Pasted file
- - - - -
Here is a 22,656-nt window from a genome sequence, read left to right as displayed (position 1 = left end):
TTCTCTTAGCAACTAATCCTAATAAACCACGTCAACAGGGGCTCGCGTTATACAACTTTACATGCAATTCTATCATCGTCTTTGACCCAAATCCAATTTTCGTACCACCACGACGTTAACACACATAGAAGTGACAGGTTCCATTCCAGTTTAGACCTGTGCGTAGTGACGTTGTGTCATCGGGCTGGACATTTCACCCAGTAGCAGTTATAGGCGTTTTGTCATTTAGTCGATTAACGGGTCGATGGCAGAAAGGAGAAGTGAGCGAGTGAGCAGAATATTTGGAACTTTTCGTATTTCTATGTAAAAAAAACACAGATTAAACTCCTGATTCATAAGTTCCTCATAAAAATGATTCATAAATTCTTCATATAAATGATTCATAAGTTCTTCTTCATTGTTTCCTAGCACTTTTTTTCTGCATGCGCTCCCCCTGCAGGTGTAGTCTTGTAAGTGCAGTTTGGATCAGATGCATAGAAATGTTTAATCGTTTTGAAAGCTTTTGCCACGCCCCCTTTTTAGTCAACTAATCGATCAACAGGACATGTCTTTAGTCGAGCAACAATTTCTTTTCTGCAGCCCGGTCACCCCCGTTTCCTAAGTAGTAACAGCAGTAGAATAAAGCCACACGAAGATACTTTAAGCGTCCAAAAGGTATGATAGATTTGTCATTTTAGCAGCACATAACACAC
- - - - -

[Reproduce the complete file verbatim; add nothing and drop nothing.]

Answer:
Here is a 22,656-nt window from a genome sequence, read left to right as displayed (position 1 = left end):
TTCTCTTAGCAACTAATCCTAATAAACCACGTCAACAGGGGCTCGCGTTATACAACTTTACATGCAATTCTATCATCGTCTTTGACCCAAATCCAATTTTCGTACCACCACGACGTTAACACACATAGAAGTGACAGGTTCCATTCCAGTTTAGACCTGTGCGTAGTGACGTTGTGTCATCGGGCTGGACATTTCACCCAGTAGCAGTTATAGGCGTTTTGTCATTTAGTCGATTAACGGGTCGATGGCAGAAAGGAGAAGTGAGCGAGTGAGCAGAATATTTGGAACTTTTCGTATTTCTATGTAAAAAAAACACAGATTAAACTCCTGATTCATAAGTTCCTCATAAAAATGATTCATAAATTCTTCATATAAATGATTCATAAGTTCTTCTTCATTGTTTCCTAGCACTTTTTTTCTGCATGCGCTCCCCCTGCAGGTGTAGTCTTGTAAGTGCAGTTTGGATCAGATGCATAGAAATGTTTAATCGTTTTGAAAGCTTTTGCCACGCCCCCTTTTTAGTCAACTAATCGATCAACAGGACATGTCTTTAGTCGAGCAACAATTTCTTTTCTGCAGCCCGGTCACCCCCGTTTCCTAAGTAGTAACAGCAGTAGAATAAAGCCACACGAAGATACTTTAAGCGTCCAAAAGGTATGATAGATTTGTCATTTTAGCAGCACATAACACAC